One thing that occurs to me is that in 1975 the Homebrew Club members got their hot little hands on 8080 microprocessors all ready and working for their microcomputer kit projects but never asked "hey, who debugged this, who turned the not-so-functional-beta-versions of this into the well-its-ready-to-build-stuff-with 8080?". There is always a story behind the story. Of course, like everything else, the 8080 did not emerge pure and functional "from the void". For this computer collector and curator the story of Bill Pentz and the Sac State Machine has been one of the most satisfying projects ever here at the Digibarn.
News Spreads of the Sac State 8008
The 8008 was packaged as a kit and offered by Intel in November of 1973. The cover of the MCS-8 manual shown above pictures the box designed by Sac State and contains much of the experience of the Sac State team gained while working with that early 8008.
Curator Bruce Damer note: Jack Rubin's comment/correction about the MCS-8 (5 Jan 2009):
When Popular Electronics announced a working Sac State designed microprocessor based computer (we are trying to find that news item, it is not in the July-December 1974 Poptronics, anyone have other issues to check?), that still infant department was deluged with phone calls, many from HAM radio enthusiasts, trying to make the 8008 do something. Word had gotten around about what the Sac State machine could do but the cost of parts and degree of programming difficulty precluded most from pursuing this early technology. Only the fortuitous sharing of programming expertise and hardware resources shared between Sac State and Tektronix made that early working system possible. As mentioned above, also in 1973 Intel was developing the 8080 microprocessor and Bill's team received theirs in about December of that year. They quickly moved on to build another, much more comprehensive microcomputer setup to move more of their large medical application of the expensive host computer.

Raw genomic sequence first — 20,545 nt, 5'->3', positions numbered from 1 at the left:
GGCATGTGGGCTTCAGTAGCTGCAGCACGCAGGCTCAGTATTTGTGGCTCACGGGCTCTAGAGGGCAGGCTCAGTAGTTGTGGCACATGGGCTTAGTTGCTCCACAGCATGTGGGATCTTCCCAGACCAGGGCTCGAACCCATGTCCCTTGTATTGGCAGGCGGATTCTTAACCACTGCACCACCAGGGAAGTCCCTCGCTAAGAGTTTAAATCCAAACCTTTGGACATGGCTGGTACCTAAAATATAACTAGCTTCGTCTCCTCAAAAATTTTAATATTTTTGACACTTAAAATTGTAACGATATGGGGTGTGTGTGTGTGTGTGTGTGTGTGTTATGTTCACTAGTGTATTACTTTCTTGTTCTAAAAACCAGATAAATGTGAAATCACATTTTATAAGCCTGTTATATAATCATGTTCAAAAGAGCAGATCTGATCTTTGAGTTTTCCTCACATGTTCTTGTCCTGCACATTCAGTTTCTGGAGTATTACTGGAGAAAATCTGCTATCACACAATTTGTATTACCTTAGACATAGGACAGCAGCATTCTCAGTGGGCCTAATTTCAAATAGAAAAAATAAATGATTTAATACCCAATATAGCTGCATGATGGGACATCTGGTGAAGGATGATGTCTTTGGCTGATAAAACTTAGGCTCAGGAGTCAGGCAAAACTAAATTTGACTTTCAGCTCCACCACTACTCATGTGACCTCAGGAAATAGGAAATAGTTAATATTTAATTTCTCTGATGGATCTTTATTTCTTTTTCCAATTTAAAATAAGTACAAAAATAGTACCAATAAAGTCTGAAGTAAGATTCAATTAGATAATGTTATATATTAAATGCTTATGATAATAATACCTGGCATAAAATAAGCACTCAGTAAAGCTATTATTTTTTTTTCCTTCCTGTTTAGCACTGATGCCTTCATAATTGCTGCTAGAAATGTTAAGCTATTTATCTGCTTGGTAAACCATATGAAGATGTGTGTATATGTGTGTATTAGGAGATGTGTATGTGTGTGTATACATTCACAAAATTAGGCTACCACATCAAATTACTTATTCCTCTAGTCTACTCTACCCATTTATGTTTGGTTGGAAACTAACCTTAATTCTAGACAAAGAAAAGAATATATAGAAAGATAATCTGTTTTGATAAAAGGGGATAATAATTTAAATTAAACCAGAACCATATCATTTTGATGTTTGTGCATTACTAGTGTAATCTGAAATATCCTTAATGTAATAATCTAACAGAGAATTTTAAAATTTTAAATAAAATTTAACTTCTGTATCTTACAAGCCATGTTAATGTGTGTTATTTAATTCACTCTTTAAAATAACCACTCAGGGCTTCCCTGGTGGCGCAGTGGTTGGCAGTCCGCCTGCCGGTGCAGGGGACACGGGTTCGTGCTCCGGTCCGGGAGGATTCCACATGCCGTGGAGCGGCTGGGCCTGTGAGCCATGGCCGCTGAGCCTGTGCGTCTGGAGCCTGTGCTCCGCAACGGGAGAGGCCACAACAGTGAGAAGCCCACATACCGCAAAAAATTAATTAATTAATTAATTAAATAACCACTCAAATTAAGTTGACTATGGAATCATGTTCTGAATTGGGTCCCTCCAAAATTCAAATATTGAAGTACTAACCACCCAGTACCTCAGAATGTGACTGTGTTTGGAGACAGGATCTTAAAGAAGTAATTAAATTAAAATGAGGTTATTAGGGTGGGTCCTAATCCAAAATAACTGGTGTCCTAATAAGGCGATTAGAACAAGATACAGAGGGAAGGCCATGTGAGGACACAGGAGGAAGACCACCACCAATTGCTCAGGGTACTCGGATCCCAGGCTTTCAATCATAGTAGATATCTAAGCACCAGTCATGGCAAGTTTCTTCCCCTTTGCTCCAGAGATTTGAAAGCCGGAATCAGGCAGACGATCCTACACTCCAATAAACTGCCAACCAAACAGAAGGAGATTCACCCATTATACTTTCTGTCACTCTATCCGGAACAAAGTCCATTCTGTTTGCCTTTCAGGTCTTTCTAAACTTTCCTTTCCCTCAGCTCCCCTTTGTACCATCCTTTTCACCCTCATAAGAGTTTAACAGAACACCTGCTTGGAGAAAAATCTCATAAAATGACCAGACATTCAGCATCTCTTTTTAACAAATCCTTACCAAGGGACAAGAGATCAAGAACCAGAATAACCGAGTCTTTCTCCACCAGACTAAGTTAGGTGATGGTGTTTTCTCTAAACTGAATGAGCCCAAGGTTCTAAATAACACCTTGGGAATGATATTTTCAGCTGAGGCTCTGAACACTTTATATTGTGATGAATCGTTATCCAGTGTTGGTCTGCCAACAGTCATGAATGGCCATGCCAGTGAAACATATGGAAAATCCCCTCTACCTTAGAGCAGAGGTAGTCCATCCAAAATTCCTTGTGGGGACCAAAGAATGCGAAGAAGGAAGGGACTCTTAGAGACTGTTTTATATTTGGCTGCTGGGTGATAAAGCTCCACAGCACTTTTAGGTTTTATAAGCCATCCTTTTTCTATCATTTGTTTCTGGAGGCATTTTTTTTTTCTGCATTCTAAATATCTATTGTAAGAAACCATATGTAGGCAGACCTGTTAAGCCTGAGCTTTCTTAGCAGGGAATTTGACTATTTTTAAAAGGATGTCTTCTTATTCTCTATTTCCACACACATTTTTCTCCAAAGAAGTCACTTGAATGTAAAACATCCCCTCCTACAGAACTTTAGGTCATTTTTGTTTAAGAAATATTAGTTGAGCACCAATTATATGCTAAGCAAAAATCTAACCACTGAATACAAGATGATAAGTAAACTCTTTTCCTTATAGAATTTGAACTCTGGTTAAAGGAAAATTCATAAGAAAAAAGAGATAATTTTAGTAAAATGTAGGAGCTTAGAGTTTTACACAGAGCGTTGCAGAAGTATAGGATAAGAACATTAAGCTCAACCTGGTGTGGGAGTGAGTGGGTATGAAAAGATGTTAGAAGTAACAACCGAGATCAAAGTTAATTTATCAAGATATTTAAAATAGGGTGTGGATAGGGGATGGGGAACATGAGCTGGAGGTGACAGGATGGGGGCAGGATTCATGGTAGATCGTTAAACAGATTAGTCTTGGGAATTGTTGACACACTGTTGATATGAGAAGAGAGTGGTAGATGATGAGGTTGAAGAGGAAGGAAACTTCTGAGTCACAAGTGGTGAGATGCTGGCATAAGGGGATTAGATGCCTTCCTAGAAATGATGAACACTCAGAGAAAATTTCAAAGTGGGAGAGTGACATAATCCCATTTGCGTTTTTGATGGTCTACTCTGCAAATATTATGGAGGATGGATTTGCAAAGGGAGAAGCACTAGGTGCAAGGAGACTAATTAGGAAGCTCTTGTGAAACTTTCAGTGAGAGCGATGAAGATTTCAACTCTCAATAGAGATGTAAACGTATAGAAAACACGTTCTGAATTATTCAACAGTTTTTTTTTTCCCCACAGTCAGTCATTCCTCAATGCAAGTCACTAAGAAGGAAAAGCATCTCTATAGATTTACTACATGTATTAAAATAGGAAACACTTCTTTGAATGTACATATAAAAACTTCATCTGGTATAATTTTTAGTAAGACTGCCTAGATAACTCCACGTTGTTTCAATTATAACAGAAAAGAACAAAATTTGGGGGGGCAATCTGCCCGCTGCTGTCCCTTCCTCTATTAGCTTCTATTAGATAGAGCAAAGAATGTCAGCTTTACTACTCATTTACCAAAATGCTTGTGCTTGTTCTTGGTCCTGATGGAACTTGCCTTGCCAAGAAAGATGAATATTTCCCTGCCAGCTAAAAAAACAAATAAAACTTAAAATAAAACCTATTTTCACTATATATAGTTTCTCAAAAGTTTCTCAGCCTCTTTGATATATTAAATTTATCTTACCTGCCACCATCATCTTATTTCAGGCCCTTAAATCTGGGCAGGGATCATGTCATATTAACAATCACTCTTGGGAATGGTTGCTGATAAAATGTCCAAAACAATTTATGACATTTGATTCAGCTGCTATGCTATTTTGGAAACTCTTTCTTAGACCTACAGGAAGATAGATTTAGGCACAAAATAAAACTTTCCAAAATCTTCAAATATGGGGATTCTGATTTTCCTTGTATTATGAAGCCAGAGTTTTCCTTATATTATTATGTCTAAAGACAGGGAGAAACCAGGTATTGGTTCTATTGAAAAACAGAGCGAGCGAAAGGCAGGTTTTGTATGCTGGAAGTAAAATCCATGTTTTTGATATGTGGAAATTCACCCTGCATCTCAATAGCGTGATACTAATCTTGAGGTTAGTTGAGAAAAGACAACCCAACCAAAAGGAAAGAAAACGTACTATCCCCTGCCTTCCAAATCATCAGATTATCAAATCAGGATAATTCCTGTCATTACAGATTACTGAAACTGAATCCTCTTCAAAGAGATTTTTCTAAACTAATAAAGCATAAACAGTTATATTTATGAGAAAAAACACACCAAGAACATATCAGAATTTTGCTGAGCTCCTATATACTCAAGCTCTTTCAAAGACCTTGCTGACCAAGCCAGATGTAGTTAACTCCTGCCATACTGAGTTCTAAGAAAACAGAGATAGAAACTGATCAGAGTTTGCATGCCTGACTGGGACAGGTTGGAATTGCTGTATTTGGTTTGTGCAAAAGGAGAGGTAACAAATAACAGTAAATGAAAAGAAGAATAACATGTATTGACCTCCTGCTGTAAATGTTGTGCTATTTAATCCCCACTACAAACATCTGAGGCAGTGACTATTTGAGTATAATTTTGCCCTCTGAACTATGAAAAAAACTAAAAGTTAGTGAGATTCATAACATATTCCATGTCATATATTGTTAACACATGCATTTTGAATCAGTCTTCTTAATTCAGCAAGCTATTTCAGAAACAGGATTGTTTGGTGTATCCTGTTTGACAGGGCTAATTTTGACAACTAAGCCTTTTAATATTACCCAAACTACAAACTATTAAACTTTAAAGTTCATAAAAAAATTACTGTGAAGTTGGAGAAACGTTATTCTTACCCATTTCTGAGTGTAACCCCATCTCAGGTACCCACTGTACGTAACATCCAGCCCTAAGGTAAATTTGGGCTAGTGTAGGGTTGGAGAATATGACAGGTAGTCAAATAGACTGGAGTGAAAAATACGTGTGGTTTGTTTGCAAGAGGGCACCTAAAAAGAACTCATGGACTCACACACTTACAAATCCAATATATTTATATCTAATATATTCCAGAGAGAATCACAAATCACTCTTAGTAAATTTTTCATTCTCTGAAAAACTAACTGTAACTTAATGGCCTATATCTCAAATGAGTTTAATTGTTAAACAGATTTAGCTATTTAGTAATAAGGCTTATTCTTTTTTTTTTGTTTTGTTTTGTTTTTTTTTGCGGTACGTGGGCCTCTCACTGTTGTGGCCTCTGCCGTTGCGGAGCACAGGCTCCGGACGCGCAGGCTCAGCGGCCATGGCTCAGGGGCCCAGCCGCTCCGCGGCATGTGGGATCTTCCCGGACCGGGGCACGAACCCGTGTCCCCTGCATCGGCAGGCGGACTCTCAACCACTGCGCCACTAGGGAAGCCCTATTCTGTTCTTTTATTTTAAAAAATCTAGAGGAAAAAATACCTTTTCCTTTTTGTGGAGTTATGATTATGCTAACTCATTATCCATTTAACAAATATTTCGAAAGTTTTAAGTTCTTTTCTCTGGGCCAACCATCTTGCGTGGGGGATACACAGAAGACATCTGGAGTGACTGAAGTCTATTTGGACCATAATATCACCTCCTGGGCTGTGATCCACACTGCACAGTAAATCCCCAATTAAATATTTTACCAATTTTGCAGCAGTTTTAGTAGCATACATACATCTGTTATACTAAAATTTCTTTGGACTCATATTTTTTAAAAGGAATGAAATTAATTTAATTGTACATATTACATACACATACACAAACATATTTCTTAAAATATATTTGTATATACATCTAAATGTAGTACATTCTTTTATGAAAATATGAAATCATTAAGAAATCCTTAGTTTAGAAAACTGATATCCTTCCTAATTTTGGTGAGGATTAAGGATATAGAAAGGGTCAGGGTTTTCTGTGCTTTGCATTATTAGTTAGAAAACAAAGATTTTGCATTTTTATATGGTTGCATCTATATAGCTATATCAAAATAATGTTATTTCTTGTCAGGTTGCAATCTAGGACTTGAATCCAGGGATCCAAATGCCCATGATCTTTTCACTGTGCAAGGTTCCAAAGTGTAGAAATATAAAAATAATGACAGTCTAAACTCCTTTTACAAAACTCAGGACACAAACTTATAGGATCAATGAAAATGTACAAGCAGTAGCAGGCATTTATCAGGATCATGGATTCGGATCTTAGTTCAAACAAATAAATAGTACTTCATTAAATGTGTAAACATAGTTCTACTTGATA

Curator Bruce Damer's note: Stan Mazor sent in the following first person impression on December 31, 2008:
Bill's career after the 8008